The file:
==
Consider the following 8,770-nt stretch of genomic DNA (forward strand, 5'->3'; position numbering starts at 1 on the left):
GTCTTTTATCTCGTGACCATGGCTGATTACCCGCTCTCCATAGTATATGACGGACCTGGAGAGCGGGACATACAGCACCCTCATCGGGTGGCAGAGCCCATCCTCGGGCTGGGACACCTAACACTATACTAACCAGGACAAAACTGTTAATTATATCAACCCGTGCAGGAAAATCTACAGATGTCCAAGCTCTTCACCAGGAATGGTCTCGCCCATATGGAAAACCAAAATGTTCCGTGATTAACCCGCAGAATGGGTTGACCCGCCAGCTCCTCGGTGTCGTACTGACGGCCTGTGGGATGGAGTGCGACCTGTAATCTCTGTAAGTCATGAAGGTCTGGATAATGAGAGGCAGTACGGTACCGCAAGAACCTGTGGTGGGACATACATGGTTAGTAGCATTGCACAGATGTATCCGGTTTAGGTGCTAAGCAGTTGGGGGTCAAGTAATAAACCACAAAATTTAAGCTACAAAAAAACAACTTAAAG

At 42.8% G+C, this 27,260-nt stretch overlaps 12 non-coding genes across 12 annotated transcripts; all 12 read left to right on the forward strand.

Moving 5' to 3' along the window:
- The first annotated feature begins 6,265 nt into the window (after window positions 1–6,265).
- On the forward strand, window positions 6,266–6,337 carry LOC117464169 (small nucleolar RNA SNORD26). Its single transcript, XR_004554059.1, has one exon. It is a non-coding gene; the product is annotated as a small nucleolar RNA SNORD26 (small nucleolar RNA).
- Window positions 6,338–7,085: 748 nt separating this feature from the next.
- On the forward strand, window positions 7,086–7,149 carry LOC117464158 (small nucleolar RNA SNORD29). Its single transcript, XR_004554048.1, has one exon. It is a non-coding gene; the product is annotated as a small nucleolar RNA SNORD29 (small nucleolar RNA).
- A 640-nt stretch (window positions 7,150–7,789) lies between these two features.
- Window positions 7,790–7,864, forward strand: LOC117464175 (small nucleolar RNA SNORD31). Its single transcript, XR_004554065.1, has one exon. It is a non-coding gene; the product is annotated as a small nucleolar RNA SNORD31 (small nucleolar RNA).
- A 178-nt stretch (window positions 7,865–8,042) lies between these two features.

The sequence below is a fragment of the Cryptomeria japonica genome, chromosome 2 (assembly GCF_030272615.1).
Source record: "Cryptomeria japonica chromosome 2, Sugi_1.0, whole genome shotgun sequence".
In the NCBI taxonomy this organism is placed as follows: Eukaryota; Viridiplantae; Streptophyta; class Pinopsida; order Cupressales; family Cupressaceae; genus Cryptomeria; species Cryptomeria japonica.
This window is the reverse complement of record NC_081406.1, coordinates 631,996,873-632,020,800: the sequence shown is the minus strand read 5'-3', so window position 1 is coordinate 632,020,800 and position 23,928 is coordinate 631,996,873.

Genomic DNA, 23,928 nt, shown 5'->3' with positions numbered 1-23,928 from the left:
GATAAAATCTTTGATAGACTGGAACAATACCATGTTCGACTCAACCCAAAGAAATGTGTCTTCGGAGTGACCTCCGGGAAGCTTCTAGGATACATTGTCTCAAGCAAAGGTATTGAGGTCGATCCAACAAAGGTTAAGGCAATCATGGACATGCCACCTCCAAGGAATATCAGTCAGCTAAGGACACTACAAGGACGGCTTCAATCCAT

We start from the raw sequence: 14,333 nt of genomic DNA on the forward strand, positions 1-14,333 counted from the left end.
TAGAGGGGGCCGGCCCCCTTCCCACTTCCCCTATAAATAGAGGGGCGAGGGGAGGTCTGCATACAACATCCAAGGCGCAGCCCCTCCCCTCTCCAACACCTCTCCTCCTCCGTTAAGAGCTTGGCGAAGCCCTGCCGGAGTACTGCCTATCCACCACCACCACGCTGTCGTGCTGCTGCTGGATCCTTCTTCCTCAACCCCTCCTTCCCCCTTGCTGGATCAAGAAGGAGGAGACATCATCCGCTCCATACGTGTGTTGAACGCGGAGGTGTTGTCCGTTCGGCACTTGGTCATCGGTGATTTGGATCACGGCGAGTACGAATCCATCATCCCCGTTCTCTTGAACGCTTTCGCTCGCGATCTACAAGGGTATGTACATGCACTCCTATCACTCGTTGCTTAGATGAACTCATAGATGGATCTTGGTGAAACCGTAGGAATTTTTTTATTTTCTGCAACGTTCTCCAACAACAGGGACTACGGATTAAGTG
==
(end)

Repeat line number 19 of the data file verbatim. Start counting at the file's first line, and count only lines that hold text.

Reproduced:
TAGAGGGGGCCGGCCCCCTTCCCACTTCCCCTATAAATAGAGGGGCGAGGGGAGGTCTGCATACAACATCCAAGGCGCAGCCCCTCCCCTCTCCAACACCTCTCCTCCTCCGTTAAGAGCTTGGCGAAGCCCTGCCGGAGTACTGCCTATCCACCACCACCACGCTGTCGTGCTGCTGCTGGATCCTTCTTCCTCAACCCCTCCTTCCCCCTTGCTGGATCAAGAAGGAGGAGACATCATCCGCTCCATACGTGTGTTGAACGCGGAGGTGTTGTCCGTTCGGCACTTGGTCATCGGTGATTTGGATCACGGCGAGTACGAATCCATCATCCCCGTTCTCTTGAACGCTTTCGCTCGCGATCTACAAGGGTATGTACATGCACTCCTATCACTCGTTGCTTAGATGAACTCATAGATGGATCTTGGTGAAACCGTAGGAATTTTTTTATTTTCTGCAACGTTCTCCAACAACAGGGACTACGGATTAAGTG